Healthcare delivery organizations could not hire as many nurses as they needed during the COVID-19 pandemic because of nursing workforce constraints, according to a new Health Affairs study.
The healthcare industry faced a short supply of nurses during the first fifteen months of the pandemic, researchers from Montana State University found using national data from federal government surveys. From April 2020 to June 2021, total employment decreased by 20 percent for licensed practical nurses (LPNs), 10 percent for nursing aids or assistants (NAs), and 1 percent for registered nurses (RNs) compared to the previous five quarters (October 2018 to December 2019).
The nursing employment trend was a sharp departure from the pre-pandemic area when researchers calculated a steady increase among RNs from 2011 through 2020. LPN and NA employment was relatively flat during the era, they also found.
The decrease in nurse supply was largest among RNs who were 50 years or older, with this population of nurses seeing a 5 percent decrease in employment during the start of the pandemic. Meanwhile, the drop in employment for LPNs was largely driven by a higher proportion of these nurses employed in residential facilities, researchers said.
Physician offices, outpatient care centers, and home healthcare agencies also saw the greatest drop in overall healthcare employment, including in their nursing workforce. Meanwhile, hospitals experienced a modest -2 percent decline in employment during the pandemic. Hospitals are the largest employers of RNs, researchers stated.
Fortunately, the nursing workforce has generally bounced back from the early pandemic period, with some notable exceptions, the study showed.
Generally, unemployment levels for nurses fell back to pre-pandemic levels for RNs and LPNs, researchers reported. However, RNs and NAs who were Asian, Black, Hispanic, and members of other racial and ethnic minority groups faced higher unemployment compared to non-Hispanic, White nurses in the second half of 2020 and into 2021.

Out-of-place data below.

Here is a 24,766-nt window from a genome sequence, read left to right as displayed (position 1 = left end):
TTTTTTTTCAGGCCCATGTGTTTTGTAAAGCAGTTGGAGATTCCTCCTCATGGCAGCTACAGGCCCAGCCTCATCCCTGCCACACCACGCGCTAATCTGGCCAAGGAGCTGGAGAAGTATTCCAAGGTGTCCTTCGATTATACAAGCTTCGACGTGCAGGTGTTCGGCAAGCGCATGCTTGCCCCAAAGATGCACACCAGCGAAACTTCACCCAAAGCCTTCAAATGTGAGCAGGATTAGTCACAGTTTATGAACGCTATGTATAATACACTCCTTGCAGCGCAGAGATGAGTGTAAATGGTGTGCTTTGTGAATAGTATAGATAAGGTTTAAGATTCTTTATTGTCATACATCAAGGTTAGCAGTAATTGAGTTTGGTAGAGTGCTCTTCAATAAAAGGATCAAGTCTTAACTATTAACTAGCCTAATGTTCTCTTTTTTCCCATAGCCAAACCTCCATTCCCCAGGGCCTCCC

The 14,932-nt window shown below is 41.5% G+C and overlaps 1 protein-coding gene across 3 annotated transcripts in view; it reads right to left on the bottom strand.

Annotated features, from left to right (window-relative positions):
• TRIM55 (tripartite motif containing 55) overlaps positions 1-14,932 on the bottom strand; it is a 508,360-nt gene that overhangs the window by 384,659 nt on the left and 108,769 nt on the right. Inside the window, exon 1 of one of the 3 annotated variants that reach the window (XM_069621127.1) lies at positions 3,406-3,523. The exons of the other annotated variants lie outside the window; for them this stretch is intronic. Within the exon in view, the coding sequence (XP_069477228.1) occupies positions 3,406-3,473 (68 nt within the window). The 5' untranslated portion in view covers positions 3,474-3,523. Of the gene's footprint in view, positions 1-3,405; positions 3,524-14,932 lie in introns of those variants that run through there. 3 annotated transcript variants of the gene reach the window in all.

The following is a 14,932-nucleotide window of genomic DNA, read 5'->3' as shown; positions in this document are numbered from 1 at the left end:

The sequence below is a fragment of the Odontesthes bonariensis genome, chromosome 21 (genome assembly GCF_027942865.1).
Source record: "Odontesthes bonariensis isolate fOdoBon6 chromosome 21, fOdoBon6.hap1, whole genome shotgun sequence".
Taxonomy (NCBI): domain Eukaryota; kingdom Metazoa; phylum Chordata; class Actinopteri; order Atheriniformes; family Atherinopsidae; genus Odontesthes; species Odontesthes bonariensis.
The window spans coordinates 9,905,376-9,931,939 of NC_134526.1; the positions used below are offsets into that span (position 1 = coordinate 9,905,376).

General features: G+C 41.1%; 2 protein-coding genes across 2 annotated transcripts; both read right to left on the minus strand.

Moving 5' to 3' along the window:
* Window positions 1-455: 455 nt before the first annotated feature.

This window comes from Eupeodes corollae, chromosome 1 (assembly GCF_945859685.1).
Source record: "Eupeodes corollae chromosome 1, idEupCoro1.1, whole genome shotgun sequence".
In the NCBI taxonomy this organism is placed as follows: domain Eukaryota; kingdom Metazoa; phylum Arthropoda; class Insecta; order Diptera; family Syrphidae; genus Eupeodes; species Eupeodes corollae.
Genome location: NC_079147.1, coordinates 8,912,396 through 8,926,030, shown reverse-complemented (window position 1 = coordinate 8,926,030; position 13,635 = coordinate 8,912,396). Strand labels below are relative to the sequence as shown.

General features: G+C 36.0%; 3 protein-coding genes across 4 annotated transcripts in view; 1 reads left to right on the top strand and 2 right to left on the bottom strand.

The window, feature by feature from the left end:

Nursing homes also continue to feel the impact of the pandemic on their nursing workforce, according to the study. Total employment remains over 10 percent below pre-pandemic levels.
Healthcare delivery organizations are still facing a shortage of nurses despite this new data showing returning levels of employment among RNs, LPNs, and NAs. Some hospitals have even had to shut down units because of the combination of nursing shortages and a new COVID-19 surge with the Omicron variant.
“Given the falling employment of LPNs and NAs, as well as RN employment that has plateaued after decades of steady growth, the important question for the longer term is whether these trends will continue,” researchers stated in the study.
The most recent surge in COVID-19 could spur another wave of retirements among older nurses, industry experts warn. In fact, about 660,000 RNs who worked through the pandemic period are Baby Boomers, and the vast majority are slated to retire by 2030, researchers said.
They also expressed concerned about lower application numbers to four-year nursing schools. Applicants to these programs grew by just 1.5 percent in 2020 versus 4.5 percent and 8.5 percent the two previous years.